Conclusions: Our data suggest that expression of TET1 is highly associated with CCA carcinogenesis. It will be important to evaluate TET1 expression in CCA tumors before application of the IDH1 mutation inhibitor because the inhibitor suppresses 2-hydroxyglutarate expression, which may result in activation of TET, potentially leading to CCA malignancy.
View Article and Find Full Text PDF

Download full-text PDF

Source
http://dx.doi.org/10.1002/hep.31486DOI Listing
http://www.ncbi.nlm.nih.gov/pmc/articles/PMC7855500PMC
May 2021

Sjögren's Syndrome as an Immune-related Adverse Event of Nivolumab Treatment for Gastric Cancer.

Intern Med 2020 Oct 23;59(20):2499-2504. Epub 2020 Jun 23.

Department of Gastroenterology and Hepatology, Graduate School of Medical Sciences, Kumamoto University, Japan.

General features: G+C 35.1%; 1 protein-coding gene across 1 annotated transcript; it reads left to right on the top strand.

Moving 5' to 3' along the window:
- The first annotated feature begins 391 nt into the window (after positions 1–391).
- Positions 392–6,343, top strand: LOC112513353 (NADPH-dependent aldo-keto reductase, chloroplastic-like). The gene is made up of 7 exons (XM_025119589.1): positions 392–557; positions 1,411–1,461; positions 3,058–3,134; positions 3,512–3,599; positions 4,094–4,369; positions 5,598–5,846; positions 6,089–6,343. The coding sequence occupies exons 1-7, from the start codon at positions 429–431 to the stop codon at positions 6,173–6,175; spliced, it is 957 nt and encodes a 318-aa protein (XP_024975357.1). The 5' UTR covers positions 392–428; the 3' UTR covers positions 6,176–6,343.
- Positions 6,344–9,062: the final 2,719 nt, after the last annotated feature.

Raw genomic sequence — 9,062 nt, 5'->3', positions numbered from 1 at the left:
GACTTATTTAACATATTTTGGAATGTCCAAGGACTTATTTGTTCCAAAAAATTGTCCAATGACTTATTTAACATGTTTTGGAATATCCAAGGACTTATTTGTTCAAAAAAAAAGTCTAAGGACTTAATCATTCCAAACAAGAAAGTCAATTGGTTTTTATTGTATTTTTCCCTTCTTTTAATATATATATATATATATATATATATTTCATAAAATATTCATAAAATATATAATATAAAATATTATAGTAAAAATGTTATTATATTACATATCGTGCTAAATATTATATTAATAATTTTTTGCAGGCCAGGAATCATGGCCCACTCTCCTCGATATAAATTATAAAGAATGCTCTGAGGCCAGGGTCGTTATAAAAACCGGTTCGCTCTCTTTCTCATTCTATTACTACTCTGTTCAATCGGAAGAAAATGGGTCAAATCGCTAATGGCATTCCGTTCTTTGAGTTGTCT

Immune checkpoint inhibitors can affect any organ, including the salivary glands. A case of Sjögren's syndrome (SjS) induced by nivolumab for the treatment of gastric cancer is herein presented. Nivolumab treatment caused marked tumor shrinkage, but xerostomia developed after two cycles. It took 3 months after symptom onset to confirm the diagnosis of SjS. Prednisolone and pilocarpine hydrochloride did not relieve the symptoms. SjS is a relatively rare immune-related adverse event that might sometimes be overlooked. Since SjS can severely impair a patient's quality of life, oncologists should not miss any signs of salivary gland hypofunction and cooperate with specialists for SjS.
View Article and Find Full Text PDF

Download full-text PDF

Source
http://dx.doi.org/10.2169/internalmedicine.4701-20DOI Listing
http://www.ncbi.nlm.nih.gov/pmc/articles/PMC7662059PMC
October 2020

Targeting Aspartate Beta-Hydroxylase with the Small Molecule Inhibitor MO-I-1182 Suppresses Cholangiocarcinoma Metastasis.

Dig Dis Sci 2021 04 22;66(4):1080-1089. Epub 2020 May 22.